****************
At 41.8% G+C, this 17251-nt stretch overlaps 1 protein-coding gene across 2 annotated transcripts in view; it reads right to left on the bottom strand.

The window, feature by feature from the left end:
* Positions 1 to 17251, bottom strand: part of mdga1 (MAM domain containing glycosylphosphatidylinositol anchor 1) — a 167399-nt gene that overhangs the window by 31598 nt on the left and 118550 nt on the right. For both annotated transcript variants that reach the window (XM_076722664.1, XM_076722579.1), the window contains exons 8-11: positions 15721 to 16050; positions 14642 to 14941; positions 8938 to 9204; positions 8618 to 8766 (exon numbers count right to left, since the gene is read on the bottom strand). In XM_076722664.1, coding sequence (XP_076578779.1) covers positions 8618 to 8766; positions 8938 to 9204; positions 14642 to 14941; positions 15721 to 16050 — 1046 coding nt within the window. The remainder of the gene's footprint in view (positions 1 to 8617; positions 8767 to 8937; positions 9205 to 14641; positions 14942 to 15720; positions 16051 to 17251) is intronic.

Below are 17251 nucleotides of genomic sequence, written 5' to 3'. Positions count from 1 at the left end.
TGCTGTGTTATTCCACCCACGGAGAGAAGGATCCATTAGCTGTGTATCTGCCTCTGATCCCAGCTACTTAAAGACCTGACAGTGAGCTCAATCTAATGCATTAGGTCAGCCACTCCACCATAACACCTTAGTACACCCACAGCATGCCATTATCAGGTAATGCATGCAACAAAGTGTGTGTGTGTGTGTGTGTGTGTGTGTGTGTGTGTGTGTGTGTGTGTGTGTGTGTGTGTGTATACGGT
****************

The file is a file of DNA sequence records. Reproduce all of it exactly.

At 41.8% G+C, this 17251-nt stretch overlaps 1 protein-coding gene across 2 annotated transcripts in view; it reads right to left on the bottom strand.

The window, feature by feature from the left end:
* Positions 1 to 17251, bottom strand: part of mdga1 (MAM domain containing glycosylphosphatidylinositol anchor 1) — a 167399-nt gene that overhangs the window by 31598 nt on the left and 118550 nt on the right. For both annotated transcript variants that reach the window (XM_076722664.1, XM_076722579.1), the window contains exons 8-11: positions 15721 to 16050; positions 14642 to 14941; positions 8938 to 9204; positions 8618 to 8766 (exon numbers count right to left, since the gene is read on the bottom strand). In XM_076722664.1, coding sequence (XP_076578779.1) covers positions 8618 to 8766; positions 8938 to 9204; positions 14642 to 14941; positions 15721 to 16050 — 1046 coding nt within the window. The remainder of the gene's footprint in view (positions 1 to 8617; positions 8767 to 8937; positions 9205 to 14641; positions 14942 to 15720; positions 16051 to 17251) is intronic.

Below are 17251 nucleotides of genomic sequence, written 5' to 3'. Positions count from 1 at the left end.
TGCTGTGTTATTCCACCCACGGAGAGAAGGATCCATTAGCTGTGTATCTGCCTCTGATCCCAGCTACTTAAAGACCTGACAGTGAGCTCAATCTAATGCATTAGGTCAGCCACTCCACCATAACACCTTAGTACACCCACAGCATGCCATTATCAGGTAATGCATGCAACAAAGTGTGTGTGTGTGTGTGTGTGTGTGTGTGTGTGTGTGTGTGTGTGTGTGTGTGTGTGTGTGTATACGGT